An ever-popular and decisive debate in popular culture centers around the issue of gay marriage. This summer I have been tossing around some thoughts on language and I think they might be relevant here.
The debate (in Canada at any rate) often comes up when members of clergy refuse to perform weddings for homosexual couples. The real problem, I would like to suggest, is one of language. English only has one word for that particular union between two people, that is "marriage". I would like to suggest that much of our current conflict could be diverted if we were more clear in our definition of this word.
For the Church, marriage is a symbol of Christ's relationship with the Church, and more importantly a symbol of the Trinity (particularly in it's procreative capacity). For more on the Church's view on marriage see the discussion held by St. Margaret's Parish here.
The state on the other hand, has a much simpler non-sacramental view of marriage that views marriage as a certain intimate legal contract between two people.
Now the state has decreed that marriage, as they define it, applies to homosexuals, so when a homosexual goes to a church and asks a clergy member to marry them, they believe they are asking for what they have a right to. However, when they ask for this in the Church, they are asking for something that is quite different than they think they are asking for. The Church's definition of marriage would actually probably disqualify many heterosexual couples (again, see "Human Sexuality and the Nuptial Mystery"), Christians are therefore not necessarily being discriminatory, it is rather that there are conflicting definitions that lead people to assume that two quite different unions are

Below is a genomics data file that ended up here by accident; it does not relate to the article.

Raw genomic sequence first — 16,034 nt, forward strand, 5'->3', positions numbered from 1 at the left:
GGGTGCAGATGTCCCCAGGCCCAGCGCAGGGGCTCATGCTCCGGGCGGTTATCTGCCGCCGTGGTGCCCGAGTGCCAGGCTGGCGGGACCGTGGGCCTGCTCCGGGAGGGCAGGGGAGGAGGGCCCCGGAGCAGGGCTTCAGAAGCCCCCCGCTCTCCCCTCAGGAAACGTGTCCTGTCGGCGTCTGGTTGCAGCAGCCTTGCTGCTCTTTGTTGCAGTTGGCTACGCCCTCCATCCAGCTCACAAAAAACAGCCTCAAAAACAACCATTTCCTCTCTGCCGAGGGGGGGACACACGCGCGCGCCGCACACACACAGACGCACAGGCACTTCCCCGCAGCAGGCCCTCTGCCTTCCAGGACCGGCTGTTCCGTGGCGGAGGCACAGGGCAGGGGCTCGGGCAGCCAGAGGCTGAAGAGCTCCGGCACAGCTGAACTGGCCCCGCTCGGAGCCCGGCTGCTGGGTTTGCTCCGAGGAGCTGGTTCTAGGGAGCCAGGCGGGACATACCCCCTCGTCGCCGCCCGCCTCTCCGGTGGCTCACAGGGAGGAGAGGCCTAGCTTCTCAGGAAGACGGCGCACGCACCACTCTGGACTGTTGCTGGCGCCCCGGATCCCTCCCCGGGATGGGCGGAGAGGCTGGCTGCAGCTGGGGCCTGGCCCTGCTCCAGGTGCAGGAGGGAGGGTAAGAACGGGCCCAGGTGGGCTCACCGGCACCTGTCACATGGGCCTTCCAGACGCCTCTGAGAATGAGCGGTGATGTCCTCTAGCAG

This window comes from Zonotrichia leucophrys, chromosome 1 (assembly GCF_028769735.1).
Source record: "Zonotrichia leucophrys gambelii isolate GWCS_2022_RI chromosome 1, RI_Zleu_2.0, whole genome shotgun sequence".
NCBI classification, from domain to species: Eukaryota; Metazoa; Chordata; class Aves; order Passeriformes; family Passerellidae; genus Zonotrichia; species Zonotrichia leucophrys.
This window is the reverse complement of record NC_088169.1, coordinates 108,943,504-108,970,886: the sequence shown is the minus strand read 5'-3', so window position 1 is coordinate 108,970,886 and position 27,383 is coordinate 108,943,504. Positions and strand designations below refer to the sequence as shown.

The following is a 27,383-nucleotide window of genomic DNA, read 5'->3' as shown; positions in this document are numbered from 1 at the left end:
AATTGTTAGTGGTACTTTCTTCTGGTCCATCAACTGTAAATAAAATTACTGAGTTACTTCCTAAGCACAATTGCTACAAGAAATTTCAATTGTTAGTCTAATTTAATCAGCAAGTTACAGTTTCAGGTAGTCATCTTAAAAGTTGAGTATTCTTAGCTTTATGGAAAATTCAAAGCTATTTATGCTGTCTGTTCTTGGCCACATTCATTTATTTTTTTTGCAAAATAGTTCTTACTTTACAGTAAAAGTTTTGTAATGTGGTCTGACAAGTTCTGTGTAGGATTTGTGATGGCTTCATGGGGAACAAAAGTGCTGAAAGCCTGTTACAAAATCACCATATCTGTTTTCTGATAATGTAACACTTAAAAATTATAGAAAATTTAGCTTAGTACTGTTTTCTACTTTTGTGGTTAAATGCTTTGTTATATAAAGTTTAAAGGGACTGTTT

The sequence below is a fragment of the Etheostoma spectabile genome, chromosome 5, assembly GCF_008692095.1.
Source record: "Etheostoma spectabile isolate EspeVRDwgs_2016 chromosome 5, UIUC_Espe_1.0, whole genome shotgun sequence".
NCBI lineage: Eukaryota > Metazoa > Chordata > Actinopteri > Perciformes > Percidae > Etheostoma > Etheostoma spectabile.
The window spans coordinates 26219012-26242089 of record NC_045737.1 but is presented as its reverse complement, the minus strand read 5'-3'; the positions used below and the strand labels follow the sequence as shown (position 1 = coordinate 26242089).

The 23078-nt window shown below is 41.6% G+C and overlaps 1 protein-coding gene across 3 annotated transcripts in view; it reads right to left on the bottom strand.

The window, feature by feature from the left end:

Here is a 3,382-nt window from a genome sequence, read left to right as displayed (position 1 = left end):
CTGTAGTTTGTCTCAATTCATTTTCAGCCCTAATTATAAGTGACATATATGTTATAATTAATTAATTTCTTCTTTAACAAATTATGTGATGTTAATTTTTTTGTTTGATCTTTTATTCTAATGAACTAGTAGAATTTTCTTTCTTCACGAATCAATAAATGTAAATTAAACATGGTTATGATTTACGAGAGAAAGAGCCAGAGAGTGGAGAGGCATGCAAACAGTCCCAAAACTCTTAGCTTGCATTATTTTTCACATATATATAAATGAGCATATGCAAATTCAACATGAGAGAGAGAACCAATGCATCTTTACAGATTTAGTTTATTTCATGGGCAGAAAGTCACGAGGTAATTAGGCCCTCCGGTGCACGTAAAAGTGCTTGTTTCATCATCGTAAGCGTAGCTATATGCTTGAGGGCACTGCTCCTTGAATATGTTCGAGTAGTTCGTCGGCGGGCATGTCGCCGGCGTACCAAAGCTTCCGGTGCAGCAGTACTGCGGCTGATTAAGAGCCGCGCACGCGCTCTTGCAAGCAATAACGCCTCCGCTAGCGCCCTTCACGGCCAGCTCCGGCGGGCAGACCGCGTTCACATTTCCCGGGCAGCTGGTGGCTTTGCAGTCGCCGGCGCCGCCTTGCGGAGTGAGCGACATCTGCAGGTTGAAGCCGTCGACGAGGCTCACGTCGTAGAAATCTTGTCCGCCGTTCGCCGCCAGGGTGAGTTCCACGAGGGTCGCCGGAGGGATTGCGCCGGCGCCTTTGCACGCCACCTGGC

The Church has an ancient tradition of civil union between two partners (regardless of sex) that is blessed in the Church, but IS NOT MARRIAGE (as understood by the Church). Perhaps a change in terminology would go a long way towards defusing some of the tension in this debate.
The state definition says that homosexuals have all the rights and privileges of heterosexuals, this does not seem problematic. What would be problematic is the destruction of this sacramental symbol. Perhaps as Christians it is our duty to more clearly define what it is that marriage is, and how that affects both hetero and homosexual couples.
What other debates do you see that the language we use regarding them unnecessarily inflates them?